From Florida to Kentucky, and across the country to Oregon, the abuses of payday lenders made headline news in June. Recent reports in each state highlight the role credit unions can and are playing to offer reasonable cost alternatives to payday loans.
In the US, payday lending is effectively banned in 10 states. Oregon, once one of the friendliest states for payday lenders, tightened its regulations significantly earlier this month by placing a 30% cap above the Federal Reserve discount rate on all consumer loans. This action was coupled with reinstating a state usury law abandoned in 1981. According to Steven Hanson, President of Oak Brook Financial Corp., which operates 41 payday loan stores in the state, the legislation will likely cut the current 333 payday lending stores in the state down to about 20.
And just this week in Kentucky, the Lexington Herald-Leader reported that every four days last year a new payday lender opened for business in the state. The startling rise in payday lenders combined with other economic factors effecting the poor in the state led the Brookings Institute to author the first of its kind statewide report titled The High Cost of Being Poor in Kentucky: How to Put the Market to Work for Kentucky’s Lower-Income Families. According to the report, the most often cited reason for unbanked households to not use banks and credit unions is that “they have never really thought about opening up a bank account.”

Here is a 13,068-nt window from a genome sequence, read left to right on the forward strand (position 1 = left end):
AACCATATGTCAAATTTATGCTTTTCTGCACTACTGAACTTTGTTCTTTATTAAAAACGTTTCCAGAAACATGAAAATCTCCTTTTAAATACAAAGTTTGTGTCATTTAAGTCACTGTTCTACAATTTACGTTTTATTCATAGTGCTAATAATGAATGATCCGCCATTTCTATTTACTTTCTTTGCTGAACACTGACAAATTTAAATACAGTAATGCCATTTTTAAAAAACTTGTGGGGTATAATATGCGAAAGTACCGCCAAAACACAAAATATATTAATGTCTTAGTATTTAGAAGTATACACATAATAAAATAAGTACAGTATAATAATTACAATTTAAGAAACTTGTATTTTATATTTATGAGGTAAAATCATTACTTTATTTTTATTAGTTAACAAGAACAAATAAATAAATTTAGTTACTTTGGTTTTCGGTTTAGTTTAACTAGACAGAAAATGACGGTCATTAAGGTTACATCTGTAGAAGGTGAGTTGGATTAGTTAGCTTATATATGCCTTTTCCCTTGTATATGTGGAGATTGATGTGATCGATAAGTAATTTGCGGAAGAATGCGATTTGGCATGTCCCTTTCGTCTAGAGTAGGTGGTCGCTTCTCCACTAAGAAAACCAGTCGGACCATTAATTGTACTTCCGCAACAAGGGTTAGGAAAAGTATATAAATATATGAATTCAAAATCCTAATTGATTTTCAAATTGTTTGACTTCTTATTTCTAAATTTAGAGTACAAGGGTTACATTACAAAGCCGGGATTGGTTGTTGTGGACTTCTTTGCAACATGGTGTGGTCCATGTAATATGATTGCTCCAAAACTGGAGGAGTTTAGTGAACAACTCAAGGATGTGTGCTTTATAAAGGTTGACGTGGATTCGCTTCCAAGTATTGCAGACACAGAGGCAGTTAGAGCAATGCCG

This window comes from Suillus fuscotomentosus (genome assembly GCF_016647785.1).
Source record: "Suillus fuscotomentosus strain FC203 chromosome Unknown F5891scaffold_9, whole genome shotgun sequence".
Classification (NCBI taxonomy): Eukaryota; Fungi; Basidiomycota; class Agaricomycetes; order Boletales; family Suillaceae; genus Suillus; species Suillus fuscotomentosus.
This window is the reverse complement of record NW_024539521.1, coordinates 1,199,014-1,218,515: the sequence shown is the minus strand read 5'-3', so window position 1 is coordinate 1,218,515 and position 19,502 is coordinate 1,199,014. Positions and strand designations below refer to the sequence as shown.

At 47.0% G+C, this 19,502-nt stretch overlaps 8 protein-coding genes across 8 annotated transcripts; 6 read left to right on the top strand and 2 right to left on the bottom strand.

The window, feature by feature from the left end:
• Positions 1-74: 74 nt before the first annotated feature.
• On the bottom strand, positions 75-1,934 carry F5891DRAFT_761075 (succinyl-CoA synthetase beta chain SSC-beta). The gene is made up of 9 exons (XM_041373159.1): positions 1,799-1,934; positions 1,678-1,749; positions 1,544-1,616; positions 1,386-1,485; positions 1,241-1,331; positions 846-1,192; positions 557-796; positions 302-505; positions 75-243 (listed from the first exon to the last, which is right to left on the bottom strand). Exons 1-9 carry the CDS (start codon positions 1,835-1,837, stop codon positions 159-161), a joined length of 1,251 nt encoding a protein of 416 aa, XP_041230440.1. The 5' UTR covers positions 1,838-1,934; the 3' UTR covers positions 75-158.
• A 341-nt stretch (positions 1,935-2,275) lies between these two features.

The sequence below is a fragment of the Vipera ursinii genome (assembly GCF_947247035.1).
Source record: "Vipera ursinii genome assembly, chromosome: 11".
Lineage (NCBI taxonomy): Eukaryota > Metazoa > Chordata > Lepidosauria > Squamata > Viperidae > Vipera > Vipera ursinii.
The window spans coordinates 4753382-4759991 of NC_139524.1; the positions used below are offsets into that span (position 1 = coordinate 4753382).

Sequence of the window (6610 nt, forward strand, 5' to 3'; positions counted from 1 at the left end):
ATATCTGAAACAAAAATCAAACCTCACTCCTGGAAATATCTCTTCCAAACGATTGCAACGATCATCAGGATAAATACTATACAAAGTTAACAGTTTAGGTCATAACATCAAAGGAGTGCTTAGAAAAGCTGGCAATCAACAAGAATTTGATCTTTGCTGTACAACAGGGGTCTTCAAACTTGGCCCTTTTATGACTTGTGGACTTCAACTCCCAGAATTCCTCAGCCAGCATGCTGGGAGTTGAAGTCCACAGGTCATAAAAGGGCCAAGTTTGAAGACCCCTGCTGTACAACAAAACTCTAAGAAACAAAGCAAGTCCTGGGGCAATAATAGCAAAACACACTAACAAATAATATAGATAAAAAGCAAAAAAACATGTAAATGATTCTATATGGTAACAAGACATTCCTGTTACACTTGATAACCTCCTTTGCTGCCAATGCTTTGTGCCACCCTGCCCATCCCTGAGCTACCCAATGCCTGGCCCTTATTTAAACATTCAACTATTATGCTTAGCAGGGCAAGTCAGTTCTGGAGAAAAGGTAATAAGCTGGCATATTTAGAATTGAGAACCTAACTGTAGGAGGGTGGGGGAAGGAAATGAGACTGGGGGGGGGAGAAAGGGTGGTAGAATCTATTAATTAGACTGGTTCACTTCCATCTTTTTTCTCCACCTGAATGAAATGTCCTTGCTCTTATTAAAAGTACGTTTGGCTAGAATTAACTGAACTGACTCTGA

One goal the report advocates is to promote market-based solutions that lower the higher costs of doing business with Kentucky’s lower-income consumers. As a case study the report sites North Carline State Employees’ Credit Union (NCSECU) who in 2001 took notice of members use of payday loans and began a Salary Advance Loan (SALO) program at an annual percentage rate of 12 percent instead of the 390 percent APR being charged by payday lenders. The loan includes a forced savings component requiring 5 percent of each advance be placed in savings. The savings account is unrestricted, but if the member withdraws savings, they cannot access a SALO for 6 months. Since the program’s inception the credit union has loaned $305 million, generating $1.9 million in interest income and through the required savings component, grown deposits by $6 million.
In Florida this summer, Kennedy Space Center Federal Credit Union in a play on words is offering teachers an “Add-A-Payday” short term, zero-interest loan to help ease burdens resulting from an oddity in the payroll schedule which will result in teachers missing a pay period later this summer. Space Coast Credit Union is providing a similar offer. Products like these offer an alternative to the 4.3 million payday loans originated in the state totaling $1.6 billion at an average annual interest rate of 281 percent in 2006.
Is it possible in these states and others that we are reaching a tipping point where credit unions can promote and grow their short-duration loan offers in order to provide a truly member-centered alternative to payday lenders? What methods are working best to reach the unbanked and members who are using payday lenders perhaps unaware or ill informed of alternatives?